Does anyone know how risky it is to meet someone indoors without mask if both take a rapid antigen Covid test and it comes back negative?
Rapid antigen tests are available in retail in some countries and tend to be pretty cheap (6€ per test, sometimes free). They seem easily worth the cost if it means one can hang out in person indoors.
My current thinking:
- The antigen test I looked at reports a sensitivity of 92% (95% CI: 83.63%-96.28%) and specificity of 99.26% (95% CI: 95.92%-99.87%)
- I take the point estimates at face value (don't really see a reason not to – but perhaps that's wrong?). The point estimates imply an odds ratio of 12 – if the prior (e.g. adjusted prevalence from microCOVID) is 0.4%, the posterior probability of that person having Covid is 0.03%.
- I do another arbitrary 1.5x adjustment because they don't have symptoms, so the posterior probability goes down to 0.02%.
- I assume (as per microCOVID) that the risk of an unmasked indoor hangout is 9% per hour, so 18% for 2h.
- So meeting someone who tested negative indoors without a mask implies 18%*.02% = 36 microCOVIDs, which is very low.
I would find it really useful to have an answer to this question, so I'm happy to reward good responses with $100 of personal money (up to $300 total).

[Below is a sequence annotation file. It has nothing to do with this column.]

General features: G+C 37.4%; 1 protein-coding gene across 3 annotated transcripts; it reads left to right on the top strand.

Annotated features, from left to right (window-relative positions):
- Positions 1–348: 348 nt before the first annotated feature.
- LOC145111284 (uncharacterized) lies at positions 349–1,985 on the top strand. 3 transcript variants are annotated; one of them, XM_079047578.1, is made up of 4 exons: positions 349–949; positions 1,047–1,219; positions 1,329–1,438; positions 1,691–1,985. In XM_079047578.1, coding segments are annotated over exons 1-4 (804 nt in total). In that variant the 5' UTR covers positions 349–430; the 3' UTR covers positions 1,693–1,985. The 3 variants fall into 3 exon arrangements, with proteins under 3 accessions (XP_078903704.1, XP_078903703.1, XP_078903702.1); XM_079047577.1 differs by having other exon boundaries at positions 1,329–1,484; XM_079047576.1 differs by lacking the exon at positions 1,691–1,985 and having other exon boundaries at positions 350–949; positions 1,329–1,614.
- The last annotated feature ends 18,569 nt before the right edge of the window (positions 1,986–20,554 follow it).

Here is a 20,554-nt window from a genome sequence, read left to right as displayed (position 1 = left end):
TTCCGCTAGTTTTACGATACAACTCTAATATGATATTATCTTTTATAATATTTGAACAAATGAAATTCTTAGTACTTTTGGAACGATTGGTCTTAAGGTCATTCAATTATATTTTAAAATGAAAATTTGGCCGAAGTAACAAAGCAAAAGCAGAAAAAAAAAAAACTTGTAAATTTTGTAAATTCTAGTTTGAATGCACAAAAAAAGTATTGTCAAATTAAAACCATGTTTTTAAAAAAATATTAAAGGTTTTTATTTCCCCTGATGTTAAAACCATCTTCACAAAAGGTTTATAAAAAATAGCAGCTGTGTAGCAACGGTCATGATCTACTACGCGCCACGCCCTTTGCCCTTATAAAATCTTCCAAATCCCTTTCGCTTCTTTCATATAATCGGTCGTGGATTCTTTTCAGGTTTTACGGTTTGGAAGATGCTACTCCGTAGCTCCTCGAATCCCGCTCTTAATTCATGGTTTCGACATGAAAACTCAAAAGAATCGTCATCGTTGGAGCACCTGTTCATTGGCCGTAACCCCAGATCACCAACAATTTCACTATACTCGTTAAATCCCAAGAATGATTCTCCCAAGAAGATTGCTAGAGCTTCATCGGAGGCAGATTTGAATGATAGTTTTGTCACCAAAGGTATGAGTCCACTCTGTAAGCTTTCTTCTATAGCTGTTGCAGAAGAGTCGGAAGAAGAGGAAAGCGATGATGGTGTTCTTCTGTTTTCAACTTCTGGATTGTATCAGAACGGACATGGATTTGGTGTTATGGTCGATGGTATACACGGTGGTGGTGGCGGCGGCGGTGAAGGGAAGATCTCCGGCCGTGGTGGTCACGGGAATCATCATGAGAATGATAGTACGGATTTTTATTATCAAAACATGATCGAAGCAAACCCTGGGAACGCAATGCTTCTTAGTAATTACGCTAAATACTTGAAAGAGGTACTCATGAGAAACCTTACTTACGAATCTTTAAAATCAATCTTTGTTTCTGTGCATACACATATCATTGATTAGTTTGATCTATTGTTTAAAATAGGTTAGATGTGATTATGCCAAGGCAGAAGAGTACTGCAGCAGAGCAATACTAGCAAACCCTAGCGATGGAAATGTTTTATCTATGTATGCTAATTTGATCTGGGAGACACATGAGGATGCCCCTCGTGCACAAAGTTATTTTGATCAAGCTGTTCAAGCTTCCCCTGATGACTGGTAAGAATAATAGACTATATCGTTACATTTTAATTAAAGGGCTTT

Ways in which this could be wrong:
- Perhaps some rapid antigen Covid tests are much more reliable than others. How much attention should I pay to the type of test?
- People seem much more willing to take tests with a nasal swab that only goes 3cm deep rather than 10cm, as the latter tends to be painful for hours, whereas the former is not a big issue. But perhaps the more painful tests are better?
- Are there differences between self-administered tests and tests taken at a testing center? The former are obviously much easier to take.
- Maybe we should be worried about not being able to administer the test properly (e.g. if taking it outdoors, temperature might be too low?)
- Maybe there are reasons to think sensitivity/specificity are overestimates (like given that only some tests make it to market, perhaps there's some optimizer's curse issue going on?)
- Maybe the test tells you whether someone has Covid at the time of taking the test according to PCR, but they might become positive over the, say, 2h of meeting them, and maybe this issue is significant.
- Someone suggested that tests tend to have higher sensitivity for highly infectious people, so the officially reported sensitivity might actually be too low for our purposes.